RALEIGH, N.C. -- Rodney Monroe began hearing the whispers after last season, when there was talk that he would leave North Carolina State and make himself eligible for the National Basketball Association draft.
Shortly after Monroe put out some feelers, the word from the pro scouts came back to make the guard from Hagerstown reconsider his decision. In retrospect, Monroe agrees with their assessment.
"I don't think I was ready for the NBA," he recalled recently, sitting on a courtside chair at Reynolds Coliseum. "I thought I could work more on my game."
As things turned out, it might have been the best move Monroe has made -- on or off the court -- since leaving St. Maria Goretti High School four years ago.
By staying at N.C. State, Monroe was able to edge closer to some goals he had set and surpass others he hadn't, including recently becoming the leading scorer in school history.
Monroe enters tonight's Atlantic Coast Conference game here against Maryland (15-11, 4-8) with 2,408 points, 99 more than the legendary David Thompson.
More importantly, Monroe could graduate this summer with a degree in criminal justice. That has been nearly as big a motivator as the prospect of becoming a No. 1 draft choice.
"I heard a lot of criticism last year when I was thinking about coming out," said Monroe. "The criticism didn't keep me in school. What kept me in school was that I wanted to graduate. I know what kind of player I am. I know what I can do."
What Monroe can do best is shoot, possessing as quick a release and as a pure a stroke as any player in the country. He has the range to become tres magnifique in the NBA, but other parts of his game are beingquestioned.
At his size -- he is listed at 6 feet 3, 185 pounds, but could be closer to 6-2, 170 -- some scouts wonder if he is strong enough to match up defensively against other shooting guards. And some wonder if he can play any defense at all, considering how little he has been asked to play for the Wolfpack.
"Can he play a Michael Jordan one night, or a Clyde Drexler the next?" asked Pat Williams, general manager of the Orlando Magic. "He's going to have to, because I don't think he can run a club. But he's such a great shooter that I know there's a role for him in our league."
Monroe says that he hasn't shown his ability to pass because of Chris Corchiani, his backcourt mate for the past four years who Monday night became the all-time Division I leader in assists. As for his defense, Monroe says that he has done what has been asked, first by former Wolfpack coach Jim Valvano and this season by Les Robinson.
"When they [the scouts] say that I don't handle the ball enough, my answer is that Chris is the point guard and he handles the ball most of the time," said Monroe, who never has been accused of being piggish with his points. "But I can see where they might question it.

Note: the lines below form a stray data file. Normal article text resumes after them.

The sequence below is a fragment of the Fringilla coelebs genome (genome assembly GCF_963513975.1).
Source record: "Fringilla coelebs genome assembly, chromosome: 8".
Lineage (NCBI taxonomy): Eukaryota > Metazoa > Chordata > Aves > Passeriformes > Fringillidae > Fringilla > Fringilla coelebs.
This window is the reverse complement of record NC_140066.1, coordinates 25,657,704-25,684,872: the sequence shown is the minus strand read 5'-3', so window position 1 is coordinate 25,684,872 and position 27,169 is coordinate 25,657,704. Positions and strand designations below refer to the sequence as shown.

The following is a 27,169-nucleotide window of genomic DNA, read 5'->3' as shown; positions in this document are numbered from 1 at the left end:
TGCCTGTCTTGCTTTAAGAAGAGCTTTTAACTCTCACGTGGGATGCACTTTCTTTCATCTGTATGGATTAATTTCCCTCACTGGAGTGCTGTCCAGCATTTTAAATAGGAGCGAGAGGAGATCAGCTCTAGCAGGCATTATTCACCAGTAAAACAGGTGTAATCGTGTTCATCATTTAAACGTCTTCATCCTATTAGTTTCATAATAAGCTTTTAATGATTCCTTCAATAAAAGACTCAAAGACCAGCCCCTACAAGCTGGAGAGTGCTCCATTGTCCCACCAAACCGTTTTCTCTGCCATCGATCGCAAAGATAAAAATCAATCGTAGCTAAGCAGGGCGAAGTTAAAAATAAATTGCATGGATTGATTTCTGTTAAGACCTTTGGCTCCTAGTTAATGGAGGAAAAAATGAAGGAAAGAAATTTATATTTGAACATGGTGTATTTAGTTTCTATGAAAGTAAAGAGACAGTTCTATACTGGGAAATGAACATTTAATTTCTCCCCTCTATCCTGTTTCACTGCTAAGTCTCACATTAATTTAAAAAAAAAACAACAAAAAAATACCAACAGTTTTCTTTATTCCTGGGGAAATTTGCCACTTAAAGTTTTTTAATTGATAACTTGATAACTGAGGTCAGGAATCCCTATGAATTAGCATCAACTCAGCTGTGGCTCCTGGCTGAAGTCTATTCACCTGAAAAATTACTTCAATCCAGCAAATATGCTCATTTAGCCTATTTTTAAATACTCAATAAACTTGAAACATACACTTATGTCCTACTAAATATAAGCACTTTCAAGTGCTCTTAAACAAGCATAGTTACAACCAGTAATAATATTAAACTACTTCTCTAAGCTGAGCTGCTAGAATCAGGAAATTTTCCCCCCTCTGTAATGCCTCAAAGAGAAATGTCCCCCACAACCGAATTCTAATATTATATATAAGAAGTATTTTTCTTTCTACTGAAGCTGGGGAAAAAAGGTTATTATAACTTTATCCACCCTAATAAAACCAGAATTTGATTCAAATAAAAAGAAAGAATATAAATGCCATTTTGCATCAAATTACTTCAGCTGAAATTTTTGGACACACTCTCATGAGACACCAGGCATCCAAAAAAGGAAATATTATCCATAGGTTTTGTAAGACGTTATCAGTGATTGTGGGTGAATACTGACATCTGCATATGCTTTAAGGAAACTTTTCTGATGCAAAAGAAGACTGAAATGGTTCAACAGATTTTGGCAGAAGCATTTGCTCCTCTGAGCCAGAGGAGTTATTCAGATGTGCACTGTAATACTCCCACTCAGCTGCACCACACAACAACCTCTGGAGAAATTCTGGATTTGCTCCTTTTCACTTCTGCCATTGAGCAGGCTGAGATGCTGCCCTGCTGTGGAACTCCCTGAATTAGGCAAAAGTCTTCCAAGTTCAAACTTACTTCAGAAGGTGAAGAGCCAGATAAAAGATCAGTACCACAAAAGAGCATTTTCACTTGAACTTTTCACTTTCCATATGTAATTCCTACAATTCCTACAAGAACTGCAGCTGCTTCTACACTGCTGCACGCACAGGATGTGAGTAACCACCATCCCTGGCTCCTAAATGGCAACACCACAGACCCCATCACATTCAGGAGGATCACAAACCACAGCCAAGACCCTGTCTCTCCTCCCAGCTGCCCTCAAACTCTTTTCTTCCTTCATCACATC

"When I came in as a freshman, I played 19 or 20 minutes a game, and most of the time I concentrated on playing defense. When we played a box-and-one on somebody like Horace Grant or Muggsy Bogues, I would be the one chasing them around."
Yet for most of the past three years, Monroe has been the pursued, the one around which opposing teams base their defensive strategies. After finishing second in the league in scoring the past two years, Monroe leads Georgia Tech's Kenny Anderson by a point with a 27.7 average going into the final week of the regular season.
Among Monroe's more memorable performances was a career-high 48 points against the Yellow Jackets, including 31 in the second half. After being held to two points in the first half by Virginia on Saturday, Monroe scorched the Cavaliers for 30 in the second half of an 83-76 victory that helped solidify a National Collegiate Athletic Association tournament bid for N.C. State (17-8, 7-5). He has scored 30 or more nine times this season, 20 for his career.
"He is the best shooter I have ever coached," said Robinson. "He's mastered the most important part of it, putting the ball in the hole. The other parts of it you can get better at."
Because of his scoring outbursts throughout his career -- including 47 points and a game-winning 60-footer at the buzzer to win the Metro Classic at the Baltimore Arena in his final appearance for Goretti -- the expectations have been there from the start.
And now that his career at N.C. State is nearly over, the speculation about his future has heated up. Is he ready to take the next step? Will Monroe become as renowned for his shooting in the pros as he has in college? Or will he be just another great college scorer who wilts under the 82-game grind of the NBA?
Maryland coach Gary Williams, who has taught a number of future NBA guards, said that Monroe's near-perfect mechanics could make up for a lack of size.
"He's short by NBA standards, but so are Vinnie Johnson and Joe Dumars," said Williams. "Rodney's got a great release, which makes it very hard to stop him."